Cheap & Dirty Radio Control Quick and simple robot

Hello, we are looking create a quick and simple robot for outreach events that will not break the bank. Therefore, we were looking for some RC style electronic system that does not require programming and can run 6-8 CIM motors for an extremely fast and powerful drive train. We were looking at something that will use either a button system, controller, or even simple On/Off and forward/reverse switches.

Wired Controls would work well too as we will have someone within one to three feet of the robot at all times.

We looked on AndyMark’s website, but they no longer sell the cheap and dirty RC control set. We want something robust enough where it won’t break, but cheaper than a RoboRIO. We do have two extra PDM’s and assorted FRC electronics if that will help us at all.

Any help would be greatly appreciated!

Thanks in advance!!!

This one looks like a pretty good replacement (in fact, it’s linked to from the Cheap and Dirty RC page):


Thank you, that one looks like it would work well. Have you used one of these before?
If we wanted to use 6 CIM’s then would we use an FRC PDP, connect each motor to a motor controller, and then use the PDM on the motor controller to connect to each channel of the RadioLink receiver? From there, we could just configure the motors to run in all at the same time when using the throttle controllers? Sorry, I have never done any electrical work outside of FRC.

Or would this be a better version where I would not need motor controllers?


I’m guessing @Nick_Lawrence or someone else at AndyMark would be able to answer specifically. From an earlier thread:

I’ve only messed with RC controllers a couple of times, but what we did to make a tank drive on a similar controller was to take the forward/backward left stick channel output and split it to the two left side motor controllers (PWM Y cable) and then do the same for the right side. That only uses two channels of the eight and leaves the others for mechanisms or whatever.

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I’ve used one on an AndyMark Fight Night robot. No complaints. Make sure you have a way to apply +5V to the receiver, whether the AM converter or a VRM or something else.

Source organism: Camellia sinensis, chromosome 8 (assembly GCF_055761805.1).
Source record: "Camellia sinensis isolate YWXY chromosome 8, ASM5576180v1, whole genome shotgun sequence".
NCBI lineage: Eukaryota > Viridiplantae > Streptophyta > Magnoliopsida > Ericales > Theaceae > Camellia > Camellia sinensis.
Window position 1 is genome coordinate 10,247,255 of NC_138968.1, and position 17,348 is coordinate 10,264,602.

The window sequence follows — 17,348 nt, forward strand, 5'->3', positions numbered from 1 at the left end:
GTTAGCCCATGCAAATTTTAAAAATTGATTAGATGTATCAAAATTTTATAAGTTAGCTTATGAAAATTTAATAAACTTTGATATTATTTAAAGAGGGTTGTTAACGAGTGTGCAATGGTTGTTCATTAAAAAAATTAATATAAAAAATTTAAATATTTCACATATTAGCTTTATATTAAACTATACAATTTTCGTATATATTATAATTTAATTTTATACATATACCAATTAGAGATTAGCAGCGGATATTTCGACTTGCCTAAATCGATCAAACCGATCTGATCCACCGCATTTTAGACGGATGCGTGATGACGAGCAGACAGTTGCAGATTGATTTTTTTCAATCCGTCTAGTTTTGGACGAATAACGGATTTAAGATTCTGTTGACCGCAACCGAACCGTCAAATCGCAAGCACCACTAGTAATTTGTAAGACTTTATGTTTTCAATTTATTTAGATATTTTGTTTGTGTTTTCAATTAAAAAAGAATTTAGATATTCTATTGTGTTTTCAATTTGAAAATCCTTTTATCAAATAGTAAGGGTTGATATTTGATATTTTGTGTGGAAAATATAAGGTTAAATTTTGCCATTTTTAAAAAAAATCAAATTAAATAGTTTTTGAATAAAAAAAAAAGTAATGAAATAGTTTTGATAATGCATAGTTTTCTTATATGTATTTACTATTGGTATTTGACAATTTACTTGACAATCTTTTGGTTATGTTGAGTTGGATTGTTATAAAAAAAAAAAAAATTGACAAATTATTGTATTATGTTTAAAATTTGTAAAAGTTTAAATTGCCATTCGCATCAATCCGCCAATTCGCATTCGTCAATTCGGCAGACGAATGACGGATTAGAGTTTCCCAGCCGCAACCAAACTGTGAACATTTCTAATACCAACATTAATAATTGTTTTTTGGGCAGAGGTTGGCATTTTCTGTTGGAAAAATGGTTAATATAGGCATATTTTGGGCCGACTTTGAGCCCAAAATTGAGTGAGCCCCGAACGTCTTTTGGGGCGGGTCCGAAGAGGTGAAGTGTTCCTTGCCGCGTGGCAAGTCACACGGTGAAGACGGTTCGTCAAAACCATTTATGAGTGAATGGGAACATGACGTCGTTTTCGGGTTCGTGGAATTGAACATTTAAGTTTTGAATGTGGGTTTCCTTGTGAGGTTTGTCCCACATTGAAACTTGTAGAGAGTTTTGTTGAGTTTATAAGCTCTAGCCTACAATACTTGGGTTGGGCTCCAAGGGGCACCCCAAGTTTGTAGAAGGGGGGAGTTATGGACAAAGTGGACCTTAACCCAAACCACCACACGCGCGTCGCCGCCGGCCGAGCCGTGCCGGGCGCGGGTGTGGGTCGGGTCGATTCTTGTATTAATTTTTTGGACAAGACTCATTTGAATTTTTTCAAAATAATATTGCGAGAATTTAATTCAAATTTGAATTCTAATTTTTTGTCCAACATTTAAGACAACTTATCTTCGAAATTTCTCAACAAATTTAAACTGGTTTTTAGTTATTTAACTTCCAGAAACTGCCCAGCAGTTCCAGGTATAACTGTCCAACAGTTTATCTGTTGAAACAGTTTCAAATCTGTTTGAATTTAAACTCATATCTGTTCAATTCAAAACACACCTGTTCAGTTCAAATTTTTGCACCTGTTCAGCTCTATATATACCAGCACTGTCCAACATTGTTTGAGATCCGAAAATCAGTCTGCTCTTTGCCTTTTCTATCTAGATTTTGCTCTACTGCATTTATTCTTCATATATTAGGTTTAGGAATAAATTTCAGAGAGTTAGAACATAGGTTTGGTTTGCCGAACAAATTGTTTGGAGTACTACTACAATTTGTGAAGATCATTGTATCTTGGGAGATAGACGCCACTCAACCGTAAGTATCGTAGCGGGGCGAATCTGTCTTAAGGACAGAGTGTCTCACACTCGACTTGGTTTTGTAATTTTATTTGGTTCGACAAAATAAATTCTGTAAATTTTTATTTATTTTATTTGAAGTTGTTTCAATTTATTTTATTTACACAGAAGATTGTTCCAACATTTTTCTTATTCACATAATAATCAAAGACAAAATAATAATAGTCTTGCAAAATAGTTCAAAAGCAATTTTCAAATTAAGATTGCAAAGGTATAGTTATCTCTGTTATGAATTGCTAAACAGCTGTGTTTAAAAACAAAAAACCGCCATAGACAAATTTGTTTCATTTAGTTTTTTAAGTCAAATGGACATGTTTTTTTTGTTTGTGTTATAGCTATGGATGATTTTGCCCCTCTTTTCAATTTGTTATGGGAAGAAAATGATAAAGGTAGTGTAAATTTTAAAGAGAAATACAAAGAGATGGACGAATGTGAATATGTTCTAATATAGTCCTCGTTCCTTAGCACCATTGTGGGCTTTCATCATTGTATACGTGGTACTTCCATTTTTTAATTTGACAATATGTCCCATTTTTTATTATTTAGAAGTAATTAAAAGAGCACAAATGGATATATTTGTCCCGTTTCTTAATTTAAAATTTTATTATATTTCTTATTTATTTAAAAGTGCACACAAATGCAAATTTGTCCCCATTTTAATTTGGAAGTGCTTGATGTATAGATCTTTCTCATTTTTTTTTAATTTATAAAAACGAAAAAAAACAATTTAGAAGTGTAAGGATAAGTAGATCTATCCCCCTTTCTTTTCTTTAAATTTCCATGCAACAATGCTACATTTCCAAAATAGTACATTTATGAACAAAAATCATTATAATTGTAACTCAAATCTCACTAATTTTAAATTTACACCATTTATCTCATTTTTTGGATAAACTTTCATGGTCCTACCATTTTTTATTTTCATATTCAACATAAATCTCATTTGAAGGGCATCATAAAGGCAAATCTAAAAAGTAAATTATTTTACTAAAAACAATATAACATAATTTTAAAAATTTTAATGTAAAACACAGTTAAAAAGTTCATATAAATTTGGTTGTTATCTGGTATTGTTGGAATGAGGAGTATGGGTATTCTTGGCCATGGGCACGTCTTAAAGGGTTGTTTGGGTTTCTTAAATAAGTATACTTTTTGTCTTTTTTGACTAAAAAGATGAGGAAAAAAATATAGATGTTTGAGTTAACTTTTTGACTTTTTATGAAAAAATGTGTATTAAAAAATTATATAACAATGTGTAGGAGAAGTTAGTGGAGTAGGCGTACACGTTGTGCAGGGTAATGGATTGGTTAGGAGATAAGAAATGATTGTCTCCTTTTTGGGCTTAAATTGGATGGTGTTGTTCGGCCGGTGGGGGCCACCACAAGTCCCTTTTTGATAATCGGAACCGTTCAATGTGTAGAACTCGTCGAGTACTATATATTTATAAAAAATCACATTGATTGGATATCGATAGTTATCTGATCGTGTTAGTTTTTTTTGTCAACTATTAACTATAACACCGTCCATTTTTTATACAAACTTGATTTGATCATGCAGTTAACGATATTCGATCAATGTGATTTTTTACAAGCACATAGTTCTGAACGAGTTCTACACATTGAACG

Not quite. You’d want to do Y cables off of the two channels that correspond to your signals (either the ones for the two Y axes, read the manual for the mixer function to do arcade drive).


If you do not have an extra PDP, there may be two potentially more inexpensive alternatives.

This one from Andymark, or a boat PDP which you can find on Amazon or at a marine store. With each, they will have a lower max power than the CTRE one. You also may want a master breaker.

I’d counter with the old blue Power Distribution Board–free if it’s in your junk pile, or if you find a neighboring team with a junk pile they’ll let you rummage in. It’s either that, the existing CTRE PDP, or a very expensive process of piecing your own stuff together–it’s possible, but it’s going to require custom work as it’s very rare to see more than four maxi fuse positions on a fuse block.


We purchased Flysky from Abra electronics. The documentation isn’t great but you can essentially configure it to output 10 channels. We are only using six motors so have it outputting PWM to six motor controllers (pretty sure every approved FRC motor controller can handle PWM).
Keep in mind these controllers are designed for RC planes so you typically have to have the left joystick pushed all the way down when starting. A project I want to explore is hooking up the receiver to an Arduino and controlling everything through it. We are using a PDP and VCM in addition to the motor controllers (talons).

I have used a Raspberry pi, an adafruit servo hat, and a wireless usb gamepad for a similar application.

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I’ve made a decent number of minibots for demos and I’ve compiled a list of the components I’ve used.

Mini/Demobot Parts List

About half use the plain R/C setup but some of the more complicated ones use VEX microcontrollers (PIC and Cortex).

For the R/C Setup, PWM Y-Cables are your friend for pairing multiple motors. Additionally, analog transmitters can be soldered to regular potentiometers and you can make control panels like this.


I’ve also used a FlySky FS-i6 to drive a robot. It worked fine, but I did get a little bit of glitchy behavior driving SparkMax controllers with it. It’s a little weird to configure but has some nice options through the digital menus, and at less than $60 it’s cheap. What’s also nice is it will fully saturate the PWM inputs on most motor controllers, and it has a good stick-neutral output that doesn’t require excessive trimming. If you’re okay with only 30 Amps per channel, I’d go with a cheap ATC fuse panel from these guys. ATC Fuse Panel (With Ground Pad) | Connector Concepts, Inc. You can stick ATC Snap Action breakers in it.

Depending on what motor controllers you use, they may not supply 5V on the middle (red) wire on the PWM cable, in which case you would also need a 5V regulator to power the RC receiver. Andymark sells one.

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